Canada geese may form male-female pairs when they are one or two years old, but most females do not nest until they are three to five years old. This pair bond lasts for life. If one member of the pair dies, the surviving bird seeks a new mate. Breeding occurs in the spring. A pair of geese tends to return to the same place to nest year after year, but if it is not available, they will nest nearby.
Nesting can start as early as late February in Illinois. The nest is placed near water, often along the bank of a lake or stream. They have also been seen nesting in marshes, on cliffs, on islands, on platforms in trees, on the banks of water bodies, on building roofs, on muskrat houses, on median islands in parking lots, in abandoned bird nests and in other places, some of which may not be ideal for raising young. They will nest in humanmade structures intended for goose nesting, too.
The female leads the male to a possible nest site. If it is suitable, she either starts from the base of a previous nest or makes a new depression in the soil or whatever substance the nest is to be built upon. If she is within reach of plants, she will grab and pluck them with her beak, then add them to the nest. She continues to add materials to the nest as she lays eggs. Starting with about the third or fourth egg, she pulls down feathers from her breast and adds them to the nest. The number of eggs laid varies but is usually from four to seven. The female incubates the eggs while the male guards the nest from a short distance away. She usually leaves the nest once in the early morning and once in the late afternoon each day to eat, drink and clean her feathers. When away from the nest, she covers the eggs with down feathers to keep them warm and protected. The eggs hatch in about four weeks, and all of the eggs in a nest usually hatch within a few hours.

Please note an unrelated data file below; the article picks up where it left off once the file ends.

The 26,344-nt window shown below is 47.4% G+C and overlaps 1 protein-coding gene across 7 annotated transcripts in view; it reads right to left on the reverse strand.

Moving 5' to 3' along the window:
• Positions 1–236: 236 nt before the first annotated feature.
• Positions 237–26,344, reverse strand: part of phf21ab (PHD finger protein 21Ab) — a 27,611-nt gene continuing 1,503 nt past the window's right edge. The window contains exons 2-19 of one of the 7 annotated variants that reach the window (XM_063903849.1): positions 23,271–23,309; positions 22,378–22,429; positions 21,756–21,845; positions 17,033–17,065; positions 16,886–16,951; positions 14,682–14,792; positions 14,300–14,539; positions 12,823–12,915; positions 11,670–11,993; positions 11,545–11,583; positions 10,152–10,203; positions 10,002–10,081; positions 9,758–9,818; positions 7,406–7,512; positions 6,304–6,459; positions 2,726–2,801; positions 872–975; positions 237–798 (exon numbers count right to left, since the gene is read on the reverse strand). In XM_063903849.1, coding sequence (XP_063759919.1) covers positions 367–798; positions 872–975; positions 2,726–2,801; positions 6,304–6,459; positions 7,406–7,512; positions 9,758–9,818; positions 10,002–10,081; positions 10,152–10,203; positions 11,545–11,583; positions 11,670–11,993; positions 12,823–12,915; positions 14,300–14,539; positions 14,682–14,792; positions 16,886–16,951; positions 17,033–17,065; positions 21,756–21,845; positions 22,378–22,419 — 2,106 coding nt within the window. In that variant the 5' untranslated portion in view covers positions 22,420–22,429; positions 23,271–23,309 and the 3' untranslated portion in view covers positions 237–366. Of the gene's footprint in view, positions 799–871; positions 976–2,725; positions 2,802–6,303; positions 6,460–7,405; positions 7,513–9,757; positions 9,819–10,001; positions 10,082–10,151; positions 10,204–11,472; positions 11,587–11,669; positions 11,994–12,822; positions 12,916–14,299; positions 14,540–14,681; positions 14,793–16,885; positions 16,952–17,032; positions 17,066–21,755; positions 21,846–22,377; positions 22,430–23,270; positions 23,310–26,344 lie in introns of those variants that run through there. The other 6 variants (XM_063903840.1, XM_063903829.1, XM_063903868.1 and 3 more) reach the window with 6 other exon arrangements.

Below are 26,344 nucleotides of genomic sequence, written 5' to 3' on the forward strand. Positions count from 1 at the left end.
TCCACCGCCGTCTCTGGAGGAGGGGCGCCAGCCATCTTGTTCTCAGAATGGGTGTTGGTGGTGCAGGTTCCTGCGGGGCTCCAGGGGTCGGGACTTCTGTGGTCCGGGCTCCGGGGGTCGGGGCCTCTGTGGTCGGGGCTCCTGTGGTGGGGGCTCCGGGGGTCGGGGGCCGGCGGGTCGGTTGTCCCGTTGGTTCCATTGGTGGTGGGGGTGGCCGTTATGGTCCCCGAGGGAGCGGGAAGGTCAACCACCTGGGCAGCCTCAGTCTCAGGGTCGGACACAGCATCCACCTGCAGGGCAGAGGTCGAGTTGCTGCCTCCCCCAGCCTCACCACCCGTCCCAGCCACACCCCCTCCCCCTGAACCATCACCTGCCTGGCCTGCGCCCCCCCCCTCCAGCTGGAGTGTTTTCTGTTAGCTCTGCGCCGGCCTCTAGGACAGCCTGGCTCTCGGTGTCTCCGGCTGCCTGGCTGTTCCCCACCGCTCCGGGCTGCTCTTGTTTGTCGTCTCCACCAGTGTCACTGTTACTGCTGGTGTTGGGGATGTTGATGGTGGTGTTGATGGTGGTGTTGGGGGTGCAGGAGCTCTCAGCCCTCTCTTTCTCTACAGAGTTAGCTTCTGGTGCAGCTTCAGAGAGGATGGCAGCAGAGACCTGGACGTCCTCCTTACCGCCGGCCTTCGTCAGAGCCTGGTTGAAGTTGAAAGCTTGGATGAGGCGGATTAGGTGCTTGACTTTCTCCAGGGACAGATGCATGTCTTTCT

The young birds leave the nest soon after hatching from the eggs. They can walk, swim and feed as they follow their parents. The young geese grow quickly and are able to fly in about two months.
A pair of geese has a territory around the nest that they defend by making sounds, by making threatening postures and, sometimes, by physical contact (biting, charging, beating their wings). They have a tendency to be aggressive to humans, other geese or other animals when they feel that their nest or goslings are threatened.